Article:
Academic journal article College and University

PREPARING FOR COLLEGE SUCCESS: Exploring the Impact of the High School CAMBRIDGE ACCELERATION PROGRAM on U.S. University Students

Academic journal article College and University

PREPARING FOR COLLEGE SUCCESS: Exploring the Impact of the High School CAMBRIDGE ACCELERATION PROGRAM on U.S. University Students

Article excerpt

Central to the growing debate about postsecondary education in the United States is the extent to which many students are underprepared for college-level study (Barnes et al. 2010; Barnes and Slate 2010; Camara 2013; Conley 2011; Kahlenberg 2010; Ravitch 2010; Rosenbaum, Stephan and Rosenbaum 2010; Symonds, Schwartz and Ferguson 2011; Zhao 2009, Zhao and Liu 2011).

Attention in the United States has focused on the capability of high school acceleration strategies to produce students who are able to advance directly to college-level courses (Clinedinst, Hurley and Hawkins 2013; Judy, Ebmeyer and Schneider 2015; Killgore 2009; Rubin 2014). Acceleration programs are one of the main policy mechanisms for increasing college enrollment because they can have positive effects on cognitive strategies, content knowledge, and learning skills and techniques, as well as on the affective aspects of students' transition from high school to university education (Camara 2013; Conley 2010, 2011a, 2011b).

Recent research at Cambridge International Examinations (hereafter Cambridge) has sought to investigate the claims it makes for its international programs' preparation of students for continued studies at U.S. colleges and universities. The credibility ofthe Cambridge acceleration program is reliant, to a large degree, upon the claims it makes about its curricula, the skills students develop, and, importantly, the research it has conducted to support such claims.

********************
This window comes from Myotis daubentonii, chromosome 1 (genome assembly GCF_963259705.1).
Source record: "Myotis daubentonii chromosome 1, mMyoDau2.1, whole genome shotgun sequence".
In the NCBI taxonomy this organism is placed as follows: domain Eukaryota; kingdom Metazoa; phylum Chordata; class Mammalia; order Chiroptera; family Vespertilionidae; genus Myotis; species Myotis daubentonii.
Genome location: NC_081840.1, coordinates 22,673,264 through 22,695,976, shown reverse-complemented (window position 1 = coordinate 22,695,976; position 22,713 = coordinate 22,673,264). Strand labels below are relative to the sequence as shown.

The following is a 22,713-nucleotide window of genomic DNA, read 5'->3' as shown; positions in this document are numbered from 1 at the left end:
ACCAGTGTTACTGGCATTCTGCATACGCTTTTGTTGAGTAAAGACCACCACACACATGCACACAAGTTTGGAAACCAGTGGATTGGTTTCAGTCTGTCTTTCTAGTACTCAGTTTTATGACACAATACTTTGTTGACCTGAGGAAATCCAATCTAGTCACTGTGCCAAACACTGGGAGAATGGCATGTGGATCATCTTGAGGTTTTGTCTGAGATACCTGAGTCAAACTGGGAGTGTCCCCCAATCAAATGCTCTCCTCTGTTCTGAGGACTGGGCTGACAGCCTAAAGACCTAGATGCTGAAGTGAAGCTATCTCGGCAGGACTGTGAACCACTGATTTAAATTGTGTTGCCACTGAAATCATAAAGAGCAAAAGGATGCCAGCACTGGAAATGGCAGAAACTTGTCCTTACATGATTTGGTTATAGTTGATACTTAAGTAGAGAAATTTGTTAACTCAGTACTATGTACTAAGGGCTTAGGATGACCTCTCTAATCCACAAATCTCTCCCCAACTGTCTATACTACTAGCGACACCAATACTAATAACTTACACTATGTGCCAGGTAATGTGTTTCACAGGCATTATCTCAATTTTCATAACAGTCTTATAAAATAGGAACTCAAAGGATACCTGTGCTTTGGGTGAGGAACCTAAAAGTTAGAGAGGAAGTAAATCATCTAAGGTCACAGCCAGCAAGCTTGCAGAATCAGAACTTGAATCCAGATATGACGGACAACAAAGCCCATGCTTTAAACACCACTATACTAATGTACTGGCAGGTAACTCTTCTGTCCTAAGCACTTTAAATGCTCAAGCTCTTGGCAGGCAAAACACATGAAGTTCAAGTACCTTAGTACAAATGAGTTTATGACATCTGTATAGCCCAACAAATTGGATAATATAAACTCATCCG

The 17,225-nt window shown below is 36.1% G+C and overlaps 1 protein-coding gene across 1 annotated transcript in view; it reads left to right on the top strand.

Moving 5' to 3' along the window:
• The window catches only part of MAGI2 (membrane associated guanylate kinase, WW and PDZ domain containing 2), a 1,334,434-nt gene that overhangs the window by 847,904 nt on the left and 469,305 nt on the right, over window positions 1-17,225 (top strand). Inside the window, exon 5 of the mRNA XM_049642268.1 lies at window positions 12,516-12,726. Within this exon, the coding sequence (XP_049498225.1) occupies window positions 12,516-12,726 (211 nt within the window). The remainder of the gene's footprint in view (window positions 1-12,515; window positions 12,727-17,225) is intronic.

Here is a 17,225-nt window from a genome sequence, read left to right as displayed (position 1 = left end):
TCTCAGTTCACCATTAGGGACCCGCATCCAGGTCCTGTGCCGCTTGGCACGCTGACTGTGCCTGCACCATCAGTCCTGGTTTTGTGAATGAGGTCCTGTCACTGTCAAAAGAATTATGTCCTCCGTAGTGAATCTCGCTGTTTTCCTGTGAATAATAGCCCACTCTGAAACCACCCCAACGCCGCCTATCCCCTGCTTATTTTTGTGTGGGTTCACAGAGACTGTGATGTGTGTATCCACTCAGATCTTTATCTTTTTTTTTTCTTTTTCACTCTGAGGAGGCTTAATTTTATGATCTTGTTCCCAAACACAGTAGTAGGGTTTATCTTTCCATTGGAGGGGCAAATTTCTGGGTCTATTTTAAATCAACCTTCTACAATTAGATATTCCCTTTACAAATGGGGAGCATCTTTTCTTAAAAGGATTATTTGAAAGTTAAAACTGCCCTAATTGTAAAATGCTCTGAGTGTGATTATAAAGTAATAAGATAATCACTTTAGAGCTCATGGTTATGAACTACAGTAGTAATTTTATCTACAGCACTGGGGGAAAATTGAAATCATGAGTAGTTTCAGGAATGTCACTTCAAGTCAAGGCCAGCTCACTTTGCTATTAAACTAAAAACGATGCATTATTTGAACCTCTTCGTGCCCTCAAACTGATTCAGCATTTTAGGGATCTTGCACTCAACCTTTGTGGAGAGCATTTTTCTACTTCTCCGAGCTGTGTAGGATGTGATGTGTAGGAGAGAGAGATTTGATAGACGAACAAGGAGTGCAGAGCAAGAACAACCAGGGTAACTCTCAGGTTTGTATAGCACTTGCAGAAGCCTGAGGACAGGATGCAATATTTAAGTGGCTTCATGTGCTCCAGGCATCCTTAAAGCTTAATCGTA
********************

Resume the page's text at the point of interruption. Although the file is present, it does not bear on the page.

The current research explores the experiences, attitudes, and views of college students who completed the Cambridge program in relation to their transition and early experiences at one U.S. university.


The Cambridge acceleration program includes the International Advanced Subsidiary (AS) and Advanced (A) Levels-a global set ofexaminations for sixteen- to nineteen-year-olds. Cambridge International AS and A Level aim to develop learners' knowledge, understanding, and skills in in-depth subject content and to encourage independent thinking; the application of knowledge and understanding to new as well as familiar situations; logical thinking and presentation of ordered and coherent arguments; and work and communication in English. In the United States, students can earn a Cambridge AICE Diploma by passing a prescribed number of Cambridge International AS and/ or A Level examinations, including one from each of three subject groups: mathematics and sciences; languages (foreign and first); and arts and humanities.

The claimed skills developed on and the purported rigors of the Cambridge program relate closely to those factors (e.g., academic achievement, strength of high school curriculum studied) recognized by the National Association for College Admission Counseling as being important in admissions decisions (Clinedinst, Hurley and Hawkins 2013). The academic rigor of the Cambridge program reflects research by Rubin (2014), who surveyed 63 of the 75 most selective colleges and universities (defined as those with the lowest acceptance rates). In terms of academic ability, the most important aspect across institutions was the rigor of the courses taken (57 percent), followed by high school GPA (27 percent). Rubin defines rigor as the most difficult courses available to students in their high school. Students taking these courses show their determination to challenge themselves and their eagerness to learn (Shaw 2011).


With regard to the impact of acceleration strategies on college performance, the literature is mixed.

Standardized Tests

A large-scale national validity study of the revised sat (incorporating an additional section in writing and minor changes to the verbal and mathematics sections) was undertaken by Kobrin et al. (College Board 2008). The study was based on data from 150,000 students entering 110 U.S. four-year colleges and universities in fall 2006 and completing their first year of college in May/June 2007. …

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